There are a variety of ironies in this story. An irony is, simplistically, a contradiction. It is ironic that Delia makes her living by cleaning clothing, while her own clothes remain dirtied. It is ironic that Delia makes the money but that Bertha, Sykes' mistress, is the one to benefit from the money. It is ironic (and sad) that the town men complain about how Sykes treats Delia but fail to do anything about it. It is ironic that Delia is such a devout Christian, but that she must work on Sunday in order to survive. It is poetically ironic that Sykes purchases the snake to scare Delia, but it is the snake that kills him.
The ironies in this story help to underscore the message that not all conflicts and decisions are clear-cut, and that morality is not clear-cut. Is Delia wrong for not going to Sykes' aid? Is it wrong for her to work on Sundays? These are not clear choices. Delia is limited by her own life and by the society in which she lives. Hurston makes it clear that these ironies are pointing to greater injustices in the society as a whole.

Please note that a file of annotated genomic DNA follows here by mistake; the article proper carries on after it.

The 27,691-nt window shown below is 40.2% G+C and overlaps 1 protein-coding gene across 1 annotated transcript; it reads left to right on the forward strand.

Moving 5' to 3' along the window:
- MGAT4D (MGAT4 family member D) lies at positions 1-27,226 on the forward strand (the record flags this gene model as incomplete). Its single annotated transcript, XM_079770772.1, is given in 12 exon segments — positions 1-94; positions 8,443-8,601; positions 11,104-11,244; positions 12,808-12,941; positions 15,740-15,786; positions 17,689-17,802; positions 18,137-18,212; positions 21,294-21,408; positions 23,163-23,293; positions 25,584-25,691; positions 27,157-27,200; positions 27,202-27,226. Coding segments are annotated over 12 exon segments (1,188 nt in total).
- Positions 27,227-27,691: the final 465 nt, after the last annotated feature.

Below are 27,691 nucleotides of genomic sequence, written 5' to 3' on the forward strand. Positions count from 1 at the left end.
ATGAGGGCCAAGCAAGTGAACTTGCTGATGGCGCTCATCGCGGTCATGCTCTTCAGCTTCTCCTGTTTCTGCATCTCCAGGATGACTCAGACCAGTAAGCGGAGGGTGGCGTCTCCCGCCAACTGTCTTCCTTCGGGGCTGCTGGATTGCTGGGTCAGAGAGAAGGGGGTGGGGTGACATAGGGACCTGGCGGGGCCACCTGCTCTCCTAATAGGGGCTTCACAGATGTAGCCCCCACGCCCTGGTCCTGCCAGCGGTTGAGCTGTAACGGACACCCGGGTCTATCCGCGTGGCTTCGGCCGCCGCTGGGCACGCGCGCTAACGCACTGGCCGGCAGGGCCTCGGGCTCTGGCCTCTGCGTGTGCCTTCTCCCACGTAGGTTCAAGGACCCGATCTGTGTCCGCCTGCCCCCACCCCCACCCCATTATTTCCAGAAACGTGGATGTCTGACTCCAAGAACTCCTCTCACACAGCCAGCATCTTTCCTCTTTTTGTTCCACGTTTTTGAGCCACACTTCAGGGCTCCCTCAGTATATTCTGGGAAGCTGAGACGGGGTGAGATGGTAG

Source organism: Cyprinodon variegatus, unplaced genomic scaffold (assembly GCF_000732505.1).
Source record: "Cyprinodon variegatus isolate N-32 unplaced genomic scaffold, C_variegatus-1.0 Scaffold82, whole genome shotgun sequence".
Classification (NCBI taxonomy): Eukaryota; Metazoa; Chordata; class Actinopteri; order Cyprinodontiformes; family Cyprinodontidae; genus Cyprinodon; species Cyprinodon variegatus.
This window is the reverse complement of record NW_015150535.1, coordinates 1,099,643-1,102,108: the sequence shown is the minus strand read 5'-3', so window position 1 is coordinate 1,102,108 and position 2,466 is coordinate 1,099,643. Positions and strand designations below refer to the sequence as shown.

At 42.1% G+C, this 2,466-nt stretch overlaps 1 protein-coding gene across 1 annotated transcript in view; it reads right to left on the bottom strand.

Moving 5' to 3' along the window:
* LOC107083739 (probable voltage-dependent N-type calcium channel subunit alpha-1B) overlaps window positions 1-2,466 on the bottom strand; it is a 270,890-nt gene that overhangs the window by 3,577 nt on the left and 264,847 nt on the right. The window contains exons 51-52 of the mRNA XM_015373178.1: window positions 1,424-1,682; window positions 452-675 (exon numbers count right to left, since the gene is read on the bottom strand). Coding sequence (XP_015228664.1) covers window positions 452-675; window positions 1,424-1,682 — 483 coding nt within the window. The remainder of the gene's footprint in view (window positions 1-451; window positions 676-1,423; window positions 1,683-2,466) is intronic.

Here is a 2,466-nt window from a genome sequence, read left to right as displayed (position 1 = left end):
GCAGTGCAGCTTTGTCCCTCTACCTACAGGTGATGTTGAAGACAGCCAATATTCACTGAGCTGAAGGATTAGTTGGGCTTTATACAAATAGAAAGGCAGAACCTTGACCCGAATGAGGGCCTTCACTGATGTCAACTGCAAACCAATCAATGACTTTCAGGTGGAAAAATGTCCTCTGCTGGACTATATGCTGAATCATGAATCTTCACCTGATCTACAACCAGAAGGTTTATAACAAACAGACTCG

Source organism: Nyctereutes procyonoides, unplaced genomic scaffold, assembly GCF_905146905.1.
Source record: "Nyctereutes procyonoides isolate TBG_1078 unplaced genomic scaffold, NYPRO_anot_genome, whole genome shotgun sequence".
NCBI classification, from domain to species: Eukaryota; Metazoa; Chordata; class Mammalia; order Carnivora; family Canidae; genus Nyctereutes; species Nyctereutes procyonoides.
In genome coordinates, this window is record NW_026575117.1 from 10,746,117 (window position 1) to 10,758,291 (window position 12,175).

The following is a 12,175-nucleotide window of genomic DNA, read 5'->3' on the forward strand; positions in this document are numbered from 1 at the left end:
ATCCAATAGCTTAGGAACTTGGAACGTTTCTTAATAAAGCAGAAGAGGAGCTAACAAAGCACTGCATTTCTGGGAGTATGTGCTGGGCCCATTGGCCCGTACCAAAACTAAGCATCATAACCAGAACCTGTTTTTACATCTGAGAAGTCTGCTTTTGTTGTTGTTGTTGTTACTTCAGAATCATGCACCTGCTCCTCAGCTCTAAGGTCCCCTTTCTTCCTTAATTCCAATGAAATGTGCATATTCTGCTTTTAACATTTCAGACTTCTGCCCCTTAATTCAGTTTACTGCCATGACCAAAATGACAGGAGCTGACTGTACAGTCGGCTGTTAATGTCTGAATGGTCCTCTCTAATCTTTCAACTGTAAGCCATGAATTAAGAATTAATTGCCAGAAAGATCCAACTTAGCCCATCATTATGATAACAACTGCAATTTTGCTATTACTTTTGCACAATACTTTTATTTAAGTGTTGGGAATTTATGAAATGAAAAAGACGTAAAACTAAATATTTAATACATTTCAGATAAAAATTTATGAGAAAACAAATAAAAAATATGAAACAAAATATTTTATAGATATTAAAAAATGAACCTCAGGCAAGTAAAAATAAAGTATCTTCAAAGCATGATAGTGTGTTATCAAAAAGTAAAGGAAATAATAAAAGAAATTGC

Another irony would be that Delia is, in many ways, a very strong-willed, fiery woman who wants to be able to stand up to her abusive husband; however, she cannot do so due to societal rules during this time period. She knew she would be killed if she tried to leave her husband and/or truly "stand up" to him. Her "power," then, is that she doesn't assist her husband when he is bitten by the snake...she lets him die. In this way, she finally has power of her husband.